Tag Archives: Moore’s Law

A Science Fiction Graphic Novel About Design and the Human Condition

Page 100

We’ve reached page 100 and in some cases, The Lightstream Chronicles is already longer than many graphic novels. Nevertheless, as meaty as the author has worked it to be, there is so much more in the developing story. I was asked recently, “Where is it going?”

Expect some intrigue, angst and an action packed climax, but as with most science fiction and even design fiction, it is about people.

If you know anything about the author, you know that I’m a designer, heavily ensconced in research in the area of Design Fiction, Speculative Design, and Design Futures. The Lightstream Chronicles is a foray into a future world where we, like it or not, have been changed by the design and technology that we have embraced over the years. We are different. Our behaviors and expectations have changed. This is what design does to society and culture. Don’t get me wrong; it is not necessarily a bad thing. Design is a product of which we are as human beings. It is a reflection of humanity. Hence, it will reflect both bad and good, something that I believe is not a “fixable” tweak in our DNA. It is the essence of our design. In many respects, without it, we cease to be human. We have the choice between good and evil and depending on what we choose, our design and the various manifestations of it will reflect those choices.

As I wrote,

“In The Lightstream Chronicles, the author creates a science fiction graphic novel and asks that the reader ponder the same self-rationalizing tendency as it applies to slick new enhancing technologies and the “design” decisions that fostered them. It looks at not only the option to make the decision, but the ethics of whether the decision should be made, as well as society’s competency to choose wisely.1”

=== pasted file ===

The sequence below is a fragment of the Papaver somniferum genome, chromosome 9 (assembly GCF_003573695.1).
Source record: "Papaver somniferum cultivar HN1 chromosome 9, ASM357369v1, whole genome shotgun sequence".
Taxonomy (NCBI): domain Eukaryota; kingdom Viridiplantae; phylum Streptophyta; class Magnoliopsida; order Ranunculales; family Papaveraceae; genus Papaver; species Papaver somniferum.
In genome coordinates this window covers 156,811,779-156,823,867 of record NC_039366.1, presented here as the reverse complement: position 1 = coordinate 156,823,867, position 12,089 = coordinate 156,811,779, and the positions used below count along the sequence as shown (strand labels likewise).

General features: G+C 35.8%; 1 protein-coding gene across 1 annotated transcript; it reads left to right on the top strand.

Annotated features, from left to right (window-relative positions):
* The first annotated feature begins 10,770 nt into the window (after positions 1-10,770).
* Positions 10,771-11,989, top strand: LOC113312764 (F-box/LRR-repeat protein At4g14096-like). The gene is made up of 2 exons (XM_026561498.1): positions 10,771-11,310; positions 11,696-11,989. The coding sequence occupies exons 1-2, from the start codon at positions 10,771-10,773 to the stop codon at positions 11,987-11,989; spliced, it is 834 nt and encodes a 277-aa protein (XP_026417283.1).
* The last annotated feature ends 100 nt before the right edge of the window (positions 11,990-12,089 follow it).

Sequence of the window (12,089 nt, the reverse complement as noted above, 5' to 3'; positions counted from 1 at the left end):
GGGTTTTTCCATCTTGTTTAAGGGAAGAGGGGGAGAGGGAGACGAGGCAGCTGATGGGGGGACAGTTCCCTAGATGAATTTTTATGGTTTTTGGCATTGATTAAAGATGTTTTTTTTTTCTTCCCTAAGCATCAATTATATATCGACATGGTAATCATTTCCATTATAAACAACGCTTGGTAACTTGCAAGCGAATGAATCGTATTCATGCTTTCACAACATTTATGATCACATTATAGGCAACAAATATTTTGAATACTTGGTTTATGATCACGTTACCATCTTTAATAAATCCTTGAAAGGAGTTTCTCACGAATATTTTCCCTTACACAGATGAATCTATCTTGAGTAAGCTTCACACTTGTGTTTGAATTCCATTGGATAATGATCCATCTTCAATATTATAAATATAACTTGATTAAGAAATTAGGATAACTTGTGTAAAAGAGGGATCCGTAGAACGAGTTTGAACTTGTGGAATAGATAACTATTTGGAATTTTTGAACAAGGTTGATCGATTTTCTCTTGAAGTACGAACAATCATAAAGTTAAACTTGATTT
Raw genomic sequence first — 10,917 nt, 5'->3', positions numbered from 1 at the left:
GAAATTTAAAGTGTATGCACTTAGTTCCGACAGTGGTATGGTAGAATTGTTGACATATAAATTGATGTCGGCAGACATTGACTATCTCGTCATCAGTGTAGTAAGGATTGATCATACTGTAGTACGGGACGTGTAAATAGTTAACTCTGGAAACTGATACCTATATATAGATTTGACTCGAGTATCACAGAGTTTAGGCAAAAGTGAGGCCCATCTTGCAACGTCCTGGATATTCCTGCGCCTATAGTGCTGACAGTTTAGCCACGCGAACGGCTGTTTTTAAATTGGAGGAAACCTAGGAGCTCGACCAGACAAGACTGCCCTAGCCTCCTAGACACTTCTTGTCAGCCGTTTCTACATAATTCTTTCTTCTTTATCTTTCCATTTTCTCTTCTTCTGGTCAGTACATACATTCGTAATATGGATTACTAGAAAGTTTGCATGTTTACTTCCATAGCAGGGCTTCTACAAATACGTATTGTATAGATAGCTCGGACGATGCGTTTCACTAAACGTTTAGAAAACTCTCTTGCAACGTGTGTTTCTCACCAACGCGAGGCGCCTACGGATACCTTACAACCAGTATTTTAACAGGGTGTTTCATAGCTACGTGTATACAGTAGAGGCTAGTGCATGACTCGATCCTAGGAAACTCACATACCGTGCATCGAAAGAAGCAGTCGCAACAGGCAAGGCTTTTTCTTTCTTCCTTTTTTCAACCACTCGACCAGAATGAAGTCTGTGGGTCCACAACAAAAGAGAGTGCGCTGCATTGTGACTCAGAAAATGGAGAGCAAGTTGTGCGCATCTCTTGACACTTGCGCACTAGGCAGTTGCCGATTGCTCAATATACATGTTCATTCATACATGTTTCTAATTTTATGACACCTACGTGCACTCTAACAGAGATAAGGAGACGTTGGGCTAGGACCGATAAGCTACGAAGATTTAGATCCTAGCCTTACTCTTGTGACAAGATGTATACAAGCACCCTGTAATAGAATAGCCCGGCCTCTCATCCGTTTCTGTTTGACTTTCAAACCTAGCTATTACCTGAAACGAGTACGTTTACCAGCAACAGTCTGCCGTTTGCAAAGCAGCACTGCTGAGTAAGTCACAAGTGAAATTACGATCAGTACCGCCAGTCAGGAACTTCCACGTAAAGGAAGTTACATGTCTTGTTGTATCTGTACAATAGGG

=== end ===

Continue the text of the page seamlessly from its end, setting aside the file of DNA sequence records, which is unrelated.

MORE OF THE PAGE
Perhaps then, it becomes a graphic novel about the human condition. In a way then, it is like most fiction, but it is that and more. It also examines where we find meaning, especially when most of what we would consider our greatest fears—of death, disease, physical or mental decline, of enough food and water, sustaining the environment or having enough energy—have vanished. Is it enough to satisfy us, to fulfill us, and give us meaning or does it leave us wanting?

The only thing that seems to have survived the grasp of man and his ability to wipe it away is evil. The perfection of synthetic humans would seem to be the answer, though even then, man has found a way to twist them. And if we become the creators are not our creations still made in our image?

What do you think?


1.Denison, E. Scott. When Designers Ask, “What If?”. Electronic MFA Thesis. Ohio State University, 2013. OhioLINK Electronic Theses and Dissertations Center.
Bookmark and Share

Who is paying attention to the future? You’re standing in it. 

If you are familiar with this blog you can that tell that I am enamored of future tech, but at the same time my research in design fiction often is intended to provoke discussion and debate on whether these future technologies are really as wonderful as they are painted to be. Recently, I stumbled across a 2012 article from the Atlantic.com (recommended) magazine (Hessel and Goodman) that painted a potentially alarming picture of the future of biotech or synthetic biology, known as synbio. The article is lengthy, and their two-year-old predictions have already been surpassed, but it first reminds us of how technology, historically and currently, builds not in a linear progression, but exponentially like Moore’s Law. This is an oft quoted precept of Ray Kurzweil, chief futurist for Google and all around genius guy, for the reason that we are avalanching toward the Singularity. The logic of exponential growth in technology is pretty much undeniable at this point.

Hessel and Goodman take us through a bit of verbal design fiction where in the very near future it will be possible to create new DNA mathematically, to create new strains of bacteria, and new forms of life for good and for not so good. The article also underscores for me how technology is expanding beyond any hope of regulatory control, ethical considerations or legal ramifications. No one has time to consider the abuse of “good technology” or the unintended consequences that inevitably follow from any new idea.  If you are one of those people who, in an attempt to get through all the things you have to read by taking in only the intro and the conclusion. Here is a good take away from the article:

“The historical trend is clear: Whenever novel technologies enter the market, illegitimate uses quickly follow legitimate ones. A black market soon appears. Thus, just as criminals and terrorists have exploited many other forms of technology, they will surely soon turn to synthetic biology, the latest digital frontier.”

If you want to know how they dare make that assertion you will have to read the article and it is not a stretch. The unintended consequences are staggering to say the least.